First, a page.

Rumors persist, including that Estamin and perhaps a few hundred others managed to survive underground, but all are unconfirmed. What is known is the presence of miles of unmapped, unexplored tunnels beneath the Wastes’ surface. Known as the Wastes Complex, the general consensus among the Dauiland Alliance is that it is far too dangerous to venture into, regardless of what answers it may hold. However, the Alliance has taken extensive measures to prevent the spread and potential escape of dangers such as radioactive fallout, contaminated soil, and mutated plants and animals. These measures have been led by the Wastes’ neighboring nations of Nazbeth, Crimtonian Spectre, Richomp, and Deplandia, and include regular surveillance, the erection of walls, and the implementation of strict control laws. All travel to the Wastes, except as part of tightly regulated surveillance missions, is strictly prohibited.
Finally, he could sense it. No, not it: them. The Far Outsiders.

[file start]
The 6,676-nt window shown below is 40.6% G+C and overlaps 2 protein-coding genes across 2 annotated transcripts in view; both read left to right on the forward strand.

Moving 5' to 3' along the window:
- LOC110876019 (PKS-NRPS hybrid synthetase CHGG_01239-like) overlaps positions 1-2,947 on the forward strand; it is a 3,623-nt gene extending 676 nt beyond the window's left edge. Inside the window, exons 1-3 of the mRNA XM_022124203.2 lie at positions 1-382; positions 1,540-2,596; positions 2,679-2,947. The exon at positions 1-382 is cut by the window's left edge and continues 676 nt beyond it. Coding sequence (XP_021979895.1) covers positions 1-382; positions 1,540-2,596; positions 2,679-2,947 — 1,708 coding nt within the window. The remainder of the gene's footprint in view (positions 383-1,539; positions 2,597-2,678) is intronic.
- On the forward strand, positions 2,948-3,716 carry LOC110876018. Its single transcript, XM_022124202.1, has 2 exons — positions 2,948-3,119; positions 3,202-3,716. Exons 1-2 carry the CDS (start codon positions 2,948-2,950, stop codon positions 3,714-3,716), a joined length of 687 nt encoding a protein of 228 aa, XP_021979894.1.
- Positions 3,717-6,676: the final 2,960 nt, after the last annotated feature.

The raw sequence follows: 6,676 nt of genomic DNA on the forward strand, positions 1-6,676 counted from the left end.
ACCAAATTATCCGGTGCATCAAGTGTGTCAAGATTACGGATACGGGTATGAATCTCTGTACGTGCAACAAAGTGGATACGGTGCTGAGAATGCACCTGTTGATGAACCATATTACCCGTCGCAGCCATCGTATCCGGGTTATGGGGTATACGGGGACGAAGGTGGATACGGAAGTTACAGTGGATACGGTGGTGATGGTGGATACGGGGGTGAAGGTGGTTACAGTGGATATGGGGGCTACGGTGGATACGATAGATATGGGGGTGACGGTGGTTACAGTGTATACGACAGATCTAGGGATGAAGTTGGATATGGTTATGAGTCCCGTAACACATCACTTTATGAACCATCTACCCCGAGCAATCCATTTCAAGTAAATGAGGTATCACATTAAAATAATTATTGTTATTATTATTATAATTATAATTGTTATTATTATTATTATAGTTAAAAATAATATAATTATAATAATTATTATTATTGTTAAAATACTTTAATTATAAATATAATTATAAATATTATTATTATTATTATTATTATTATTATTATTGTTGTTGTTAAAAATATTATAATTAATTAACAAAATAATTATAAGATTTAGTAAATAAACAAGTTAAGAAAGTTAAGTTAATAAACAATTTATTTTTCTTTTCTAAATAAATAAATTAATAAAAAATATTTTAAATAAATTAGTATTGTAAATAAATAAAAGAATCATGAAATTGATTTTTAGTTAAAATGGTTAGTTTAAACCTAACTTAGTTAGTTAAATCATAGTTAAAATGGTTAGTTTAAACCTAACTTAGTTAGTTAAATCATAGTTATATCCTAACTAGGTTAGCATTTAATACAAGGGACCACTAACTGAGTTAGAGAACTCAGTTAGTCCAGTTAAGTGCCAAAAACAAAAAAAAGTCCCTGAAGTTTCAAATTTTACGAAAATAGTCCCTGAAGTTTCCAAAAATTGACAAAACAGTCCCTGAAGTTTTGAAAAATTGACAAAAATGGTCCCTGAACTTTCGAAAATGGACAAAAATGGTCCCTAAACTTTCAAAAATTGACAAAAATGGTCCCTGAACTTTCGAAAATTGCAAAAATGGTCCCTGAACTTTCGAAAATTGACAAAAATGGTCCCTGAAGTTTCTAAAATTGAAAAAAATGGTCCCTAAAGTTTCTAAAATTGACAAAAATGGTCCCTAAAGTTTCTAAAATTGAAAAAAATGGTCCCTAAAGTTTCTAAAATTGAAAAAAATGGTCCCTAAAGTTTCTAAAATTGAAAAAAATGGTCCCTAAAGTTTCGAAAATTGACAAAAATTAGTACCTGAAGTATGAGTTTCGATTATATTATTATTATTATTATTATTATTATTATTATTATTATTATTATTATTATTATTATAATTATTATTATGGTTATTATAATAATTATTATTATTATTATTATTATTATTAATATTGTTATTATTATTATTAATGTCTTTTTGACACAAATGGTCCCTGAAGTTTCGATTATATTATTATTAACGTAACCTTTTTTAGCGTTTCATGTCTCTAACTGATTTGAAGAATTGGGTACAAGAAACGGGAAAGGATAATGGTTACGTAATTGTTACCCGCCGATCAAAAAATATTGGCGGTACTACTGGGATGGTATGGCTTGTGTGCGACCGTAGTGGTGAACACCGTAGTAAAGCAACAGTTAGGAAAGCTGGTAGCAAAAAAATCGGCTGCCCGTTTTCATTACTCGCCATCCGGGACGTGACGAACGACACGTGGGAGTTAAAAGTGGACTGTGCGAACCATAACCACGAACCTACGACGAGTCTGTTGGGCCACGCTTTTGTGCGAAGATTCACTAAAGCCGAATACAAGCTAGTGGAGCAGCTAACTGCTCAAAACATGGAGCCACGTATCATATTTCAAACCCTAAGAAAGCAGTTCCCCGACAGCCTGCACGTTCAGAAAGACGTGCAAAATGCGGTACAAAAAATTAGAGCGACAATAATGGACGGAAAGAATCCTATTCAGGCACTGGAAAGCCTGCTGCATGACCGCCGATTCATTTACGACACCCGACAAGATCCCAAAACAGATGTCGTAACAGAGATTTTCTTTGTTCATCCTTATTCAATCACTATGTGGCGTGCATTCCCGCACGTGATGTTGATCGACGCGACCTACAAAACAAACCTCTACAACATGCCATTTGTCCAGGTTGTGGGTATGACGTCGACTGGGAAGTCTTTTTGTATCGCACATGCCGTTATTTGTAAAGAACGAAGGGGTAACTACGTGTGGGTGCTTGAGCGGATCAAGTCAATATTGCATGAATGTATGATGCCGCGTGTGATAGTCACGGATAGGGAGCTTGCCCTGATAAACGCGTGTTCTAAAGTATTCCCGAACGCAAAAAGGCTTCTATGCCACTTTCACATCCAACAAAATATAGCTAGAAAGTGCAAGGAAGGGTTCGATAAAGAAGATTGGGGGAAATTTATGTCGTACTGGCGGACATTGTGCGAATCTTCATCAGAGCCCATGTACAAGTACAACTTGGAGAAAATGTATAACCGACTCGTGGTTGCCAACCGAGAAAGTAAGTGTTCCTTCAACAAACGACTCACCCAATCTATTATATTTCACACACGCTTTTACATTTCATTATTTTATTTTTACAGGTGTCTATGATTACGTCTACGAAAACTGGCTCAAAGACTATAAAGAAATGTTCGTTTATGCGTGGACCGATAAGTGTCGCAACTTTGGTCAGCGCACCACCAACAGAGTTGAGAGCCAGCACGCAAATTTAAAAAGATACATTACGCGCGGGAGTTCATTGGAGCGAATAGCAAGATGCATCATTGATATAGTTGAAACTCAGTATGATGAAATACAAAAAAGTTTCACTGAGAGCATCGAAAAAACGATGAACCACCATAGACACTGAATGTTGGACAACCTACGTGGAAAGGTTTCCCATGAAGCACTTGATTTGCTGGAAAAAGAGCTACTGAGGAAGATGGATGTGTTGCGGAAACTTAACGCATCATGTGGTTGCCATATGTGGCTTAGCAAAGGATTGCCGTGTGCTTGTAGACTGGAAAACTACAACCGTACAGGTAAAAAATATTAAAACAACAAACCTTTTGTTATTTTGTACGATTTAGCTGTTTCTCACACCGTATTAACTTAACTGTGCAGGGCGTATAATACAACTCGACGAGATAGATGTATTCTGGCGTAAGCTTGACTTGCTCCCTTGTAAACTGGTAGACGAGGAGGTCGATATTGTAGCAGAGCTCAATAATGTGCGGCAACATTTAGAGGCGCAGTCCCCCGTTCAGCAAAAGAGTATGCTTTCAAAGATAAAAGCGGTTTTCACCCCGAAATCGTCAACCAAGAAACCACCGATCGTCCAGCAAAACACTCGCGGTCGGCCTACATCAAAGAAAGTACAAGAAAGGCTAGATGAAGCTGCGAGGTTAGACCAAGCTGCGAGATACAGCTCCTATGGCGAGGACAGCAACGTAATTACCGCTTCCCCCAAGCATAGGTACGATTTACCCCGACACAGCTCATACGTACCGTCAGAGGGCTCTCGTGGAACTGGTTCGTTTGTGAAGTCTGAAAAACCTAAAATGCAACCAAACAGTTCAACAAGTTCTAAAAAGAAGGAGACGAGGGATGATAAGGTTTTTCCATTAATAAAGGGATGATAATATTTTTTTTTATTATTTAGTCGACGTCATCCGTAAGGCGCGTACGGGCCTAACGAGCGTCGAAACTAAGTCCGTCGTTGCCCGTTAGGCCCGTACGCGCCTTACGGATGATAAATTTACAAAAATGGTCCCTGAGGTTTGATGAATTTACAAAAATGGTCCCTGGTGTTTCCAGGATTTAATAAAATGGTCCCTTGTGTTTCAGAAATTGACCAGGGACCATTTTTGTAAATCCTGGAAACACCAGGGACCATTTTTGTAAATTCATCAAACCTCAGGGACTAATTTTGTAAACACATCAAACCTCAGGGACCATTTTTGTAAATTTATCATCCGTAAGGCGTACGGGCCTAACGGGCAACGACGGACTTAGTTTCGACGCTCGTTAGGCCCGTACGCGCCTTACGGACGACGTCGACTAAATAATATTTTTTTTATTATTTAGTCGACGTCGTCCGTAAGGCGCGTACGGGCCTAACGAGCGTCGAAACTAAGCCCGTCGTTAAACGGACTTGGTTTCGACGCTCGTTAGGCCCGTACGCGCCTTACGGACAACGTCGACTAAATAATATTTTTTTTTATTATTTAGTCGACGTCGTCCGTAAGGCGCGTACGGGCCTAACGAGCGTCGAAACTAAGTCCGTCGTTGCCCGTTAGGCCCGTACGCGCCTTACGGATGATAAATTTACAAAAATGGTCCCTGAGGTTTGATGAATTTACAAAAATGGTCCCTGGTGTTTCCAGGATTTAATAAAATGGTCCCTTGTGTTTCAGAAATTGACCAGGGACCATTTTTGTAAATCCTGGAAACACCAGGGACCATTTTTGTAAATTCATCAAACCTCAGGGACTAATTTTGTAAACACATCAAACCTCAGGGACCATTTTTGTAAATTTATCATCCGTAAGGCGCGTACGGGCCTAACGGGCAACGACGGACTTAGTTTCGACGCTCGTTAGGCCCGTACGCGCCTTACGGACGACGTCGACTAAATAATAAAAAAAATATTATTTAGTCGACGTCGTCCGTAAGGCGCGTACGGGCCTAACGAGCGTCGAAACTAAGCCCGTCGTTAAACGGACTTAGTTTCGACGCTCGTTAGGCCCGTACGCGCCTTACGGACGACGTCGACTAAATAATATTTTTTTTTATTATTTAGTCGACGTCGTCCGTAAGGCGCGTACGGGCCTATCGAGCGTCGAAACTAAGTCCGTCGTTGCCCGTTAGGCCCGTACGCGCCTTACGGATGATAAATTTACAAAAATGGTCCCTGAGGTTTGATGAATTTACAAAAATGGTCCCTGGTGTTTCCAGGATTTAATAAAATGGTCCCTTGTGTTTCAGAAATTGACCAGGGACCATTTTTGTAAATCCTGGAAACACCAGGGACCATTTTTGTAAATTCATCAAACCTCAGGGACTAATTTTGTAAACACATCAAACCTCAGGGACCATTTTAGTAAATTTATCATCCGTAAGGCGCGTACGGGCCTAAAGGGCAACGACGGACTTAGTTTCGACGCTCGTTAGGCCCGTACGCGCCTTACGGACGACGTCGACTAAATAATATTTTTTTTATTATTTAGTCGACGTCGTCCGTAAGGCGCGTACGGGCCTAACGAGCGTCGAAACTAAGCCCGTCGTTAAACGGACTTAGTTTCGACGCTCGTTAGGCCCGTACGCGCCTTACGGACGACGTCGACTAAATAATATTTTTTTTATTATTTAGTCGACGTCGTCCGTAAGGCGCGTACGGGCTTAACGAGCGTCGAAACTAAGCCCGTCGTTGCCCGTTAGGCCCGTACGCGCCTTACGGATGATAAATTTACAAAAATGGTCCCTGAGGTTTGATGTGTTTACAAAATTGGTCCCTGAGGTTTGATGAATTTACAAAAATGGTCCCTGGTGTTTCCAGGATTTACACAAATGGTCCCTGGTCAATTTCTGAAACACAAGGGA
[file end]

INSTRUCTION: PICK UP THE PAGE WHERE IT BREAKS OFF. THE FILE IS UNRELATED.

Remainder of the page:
As the Lesser had promised, they were coming. Coming to him. And as he waited, he hoped for this experience with them to prove as triumphant as the last. The first. The encounter that had let him come here, to the wall: the barrier separating him from the future, from that which he rightly deserved. From that which we would obtain. It was inevitable.
He had never once been beyond the wall, seen that which awaited his arrival; he had never felt it, heard it, touched it, but he knew it was there. He knew, because it belonged to him.
So he hoped that, once again, he would have reason to express gratitude for what the Far Outsiders provided for him, for he hoped that, once again, the Far Outsiders would provide for him destiny.